ASME-Landmark:Evinrude Outboard Motor


The outboard motor designed and built by Ole Evinrude (1877-1934) at the Evinrude Motor Company in Milwaukee, Wisconsin, was quickly accepted by the boating public of the United States. His wife, Bess Evinrude, called the prototype a "coffee grinder," but it moved a boat through water better than the motors available in 1907, including foot-powered paddlewheels, gigantic steam powered motors, electric outboards pattered by storage batteries, heavy four-cycle engines, and other bulky and/or unreliable sources of power.

Bess encouraged Ole to build and sell ten, then twenty, soon resulting in the redirection of their automotive equipment business to outboard motors. Its immediate success stimulated the formation of competing companies and created a new industry.

Evinrude built a 62-pound two-cycle internal combustion motor that ran at 1 1/2 horsepower at 1,000 revolutions per minute. The cylinder was horizontal, the crankshaft vertical, and the direction gears housed in a submerged unit. The design has remained standard for outboard motors, from two-horsepower "kickers" to marine power systems developing 235 horses or more, all of which feature horizontal cylinders, vertical crankshafts, and driveshaft power direction changing gears in the lower unit.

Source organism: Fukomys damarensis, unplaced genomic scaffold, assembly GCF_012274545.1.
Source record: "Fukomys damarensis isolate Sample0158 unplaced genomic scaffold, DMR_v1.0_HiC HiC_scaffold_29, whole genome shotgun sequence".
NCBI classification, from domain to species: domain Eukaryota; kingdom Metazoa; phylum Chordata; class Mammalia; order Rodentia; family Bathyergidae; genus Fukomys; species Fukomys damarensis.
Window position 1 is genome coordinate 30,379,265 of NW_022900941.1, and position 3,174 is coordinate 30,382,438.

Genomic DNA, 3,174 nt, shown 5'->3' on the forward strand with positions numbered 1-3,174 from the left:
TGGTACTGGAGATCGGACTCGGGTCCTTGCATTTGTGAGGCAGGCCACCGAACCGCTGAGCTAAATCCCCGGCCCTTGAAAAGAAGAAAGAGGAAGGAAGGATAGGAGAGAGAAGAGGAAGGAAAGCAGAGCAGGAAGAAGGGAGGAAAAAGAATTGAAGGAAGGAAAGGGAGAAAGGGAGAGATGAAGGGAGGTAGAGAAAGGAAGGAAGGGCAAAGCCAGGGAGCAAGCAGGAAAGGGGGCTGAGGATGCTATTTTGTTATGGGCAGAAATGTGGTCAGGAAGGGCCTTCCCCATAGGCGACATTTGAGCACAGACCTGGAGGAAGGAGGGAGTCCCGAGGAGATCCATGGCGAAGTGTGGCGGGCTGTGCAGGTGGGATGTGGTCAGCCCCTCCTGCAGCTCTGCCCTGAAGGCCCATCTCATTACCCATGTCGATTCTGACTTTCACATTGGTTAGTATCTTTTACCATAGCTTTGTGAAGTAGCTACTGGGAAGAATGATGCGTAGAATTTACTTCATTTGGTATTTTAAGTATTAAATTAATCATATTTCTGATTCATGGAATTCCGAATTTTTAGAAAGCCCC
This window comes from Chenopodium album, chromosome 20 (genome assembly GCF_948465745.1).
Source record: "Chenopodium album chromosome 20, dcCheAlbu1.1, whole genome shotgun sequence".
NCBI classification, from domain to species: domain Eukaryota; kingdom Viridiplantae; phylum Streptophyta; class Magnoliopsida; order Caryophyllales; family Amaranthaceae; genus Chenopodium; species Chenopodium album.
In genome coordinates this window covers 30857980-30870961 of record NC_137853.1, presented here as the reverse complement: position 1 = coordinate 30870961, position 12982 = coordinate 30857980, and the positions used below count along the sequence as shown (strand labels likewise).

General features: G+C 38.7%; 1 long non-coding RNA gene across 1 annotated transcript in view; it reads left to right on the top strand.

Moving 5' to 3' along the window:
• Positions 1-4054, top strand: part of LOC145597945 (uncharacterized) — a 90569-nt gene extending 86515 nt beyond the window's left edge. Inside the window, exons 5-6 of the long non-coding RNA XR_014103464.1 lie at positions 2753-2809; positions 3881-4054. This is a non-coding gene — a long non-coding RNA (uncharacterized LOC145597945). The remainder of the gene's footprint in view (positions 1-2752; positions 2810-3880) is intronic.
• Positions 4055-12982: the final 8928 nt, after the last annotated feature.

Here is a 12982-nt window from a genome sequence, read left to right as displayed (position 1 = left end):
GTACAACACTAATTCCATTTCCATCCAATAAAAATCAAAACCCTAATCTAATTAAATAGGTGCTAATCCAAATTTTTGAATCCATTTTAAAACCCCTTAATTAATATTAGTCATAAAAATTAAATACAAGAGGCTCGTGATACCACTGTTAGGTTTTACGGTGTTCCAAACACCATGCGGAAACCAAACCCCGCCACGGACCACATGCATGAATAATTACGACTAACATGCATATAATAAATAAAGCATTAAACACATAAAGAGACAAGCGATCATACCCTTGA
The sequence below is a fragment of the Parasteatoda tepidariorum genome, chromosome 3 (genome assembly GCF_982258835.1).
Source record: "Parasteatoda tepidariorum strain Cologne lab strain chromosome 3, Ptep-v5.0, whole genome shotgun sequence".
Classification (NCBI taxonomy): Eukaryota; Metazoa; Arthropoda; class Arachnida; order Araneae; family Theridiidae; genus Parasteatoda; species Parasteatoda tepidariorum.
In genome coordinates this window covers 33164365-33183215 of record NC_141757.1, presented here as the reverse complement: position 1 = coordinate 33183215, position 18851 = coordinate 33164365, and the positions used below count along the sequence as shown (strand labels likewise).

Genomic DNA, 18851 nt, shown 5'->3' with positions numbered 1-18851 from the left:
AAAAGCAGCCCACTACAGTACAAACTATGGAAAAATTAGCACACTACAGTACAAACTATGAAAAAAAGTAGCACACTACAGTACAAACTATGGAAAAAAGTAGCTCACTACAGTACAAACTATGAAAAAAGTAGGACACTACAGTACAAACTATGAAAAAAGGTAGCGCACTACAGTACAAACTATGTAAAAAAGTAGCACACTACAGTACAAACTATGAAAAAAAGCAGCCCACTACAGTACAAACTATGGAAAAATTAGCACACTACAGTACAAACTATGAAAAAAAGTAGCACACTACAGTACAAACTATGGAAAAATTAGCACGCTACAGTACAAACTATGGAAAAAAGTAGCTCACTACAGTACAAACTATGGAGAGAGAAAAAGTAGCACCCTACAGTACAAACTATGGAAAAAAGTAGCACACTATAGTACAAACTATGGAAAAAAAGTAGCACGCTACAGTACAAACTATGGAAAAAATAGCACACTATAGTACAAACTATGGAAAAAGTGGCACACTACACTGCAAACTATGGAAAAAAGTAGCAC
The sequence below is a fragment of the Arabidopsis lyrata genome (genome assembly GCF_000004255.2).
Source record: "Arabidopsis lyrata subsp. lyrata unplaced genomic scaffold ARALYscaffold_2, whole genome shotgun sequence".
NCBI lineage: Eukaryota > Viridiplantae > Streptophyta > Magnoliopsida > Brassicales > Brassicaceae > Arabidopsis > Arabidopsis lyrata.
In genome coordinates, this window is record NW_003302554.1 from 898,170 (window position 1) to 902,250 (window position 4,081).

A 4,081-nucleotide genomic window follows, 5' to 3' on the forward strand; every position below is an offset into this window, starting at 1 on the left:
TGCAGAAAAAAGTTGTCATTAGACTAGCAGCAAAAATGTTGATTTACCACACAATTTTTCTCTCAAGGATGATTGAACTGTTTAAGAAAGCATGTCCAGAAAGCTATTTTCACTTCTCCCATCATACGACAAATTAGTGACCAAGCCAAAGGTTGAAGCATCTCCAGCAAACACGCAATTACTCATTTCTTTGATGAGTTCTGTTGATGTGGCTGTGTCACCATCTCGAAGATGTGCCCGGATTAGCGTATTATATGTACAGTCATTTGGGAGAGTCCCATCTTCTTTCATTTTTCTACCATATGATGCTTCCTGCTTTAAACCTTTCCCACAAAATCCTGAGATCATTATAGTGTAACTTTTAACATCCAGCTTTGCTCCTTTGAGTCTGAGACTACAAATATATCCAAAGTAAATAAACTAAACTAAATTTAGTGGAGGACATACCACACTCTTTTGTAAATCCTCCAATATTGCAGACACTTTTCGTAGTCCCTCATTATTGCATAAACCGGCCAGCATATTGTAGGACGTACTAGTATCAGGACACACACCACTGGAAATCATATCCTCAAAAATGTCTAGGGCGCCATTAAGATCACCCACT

Just three years after the Evinrudes began marketing the new motor, the Evinrude outboard business had grown to more than 300 employees, with sales throughout the U.S. and Europe. Throughout his career, Ole Evinrude continued to perfect his outboard motors, developing a lighter aluminum motor, a waterproof ignition system, a four-cylinder outboard, and more. See ASME website for more information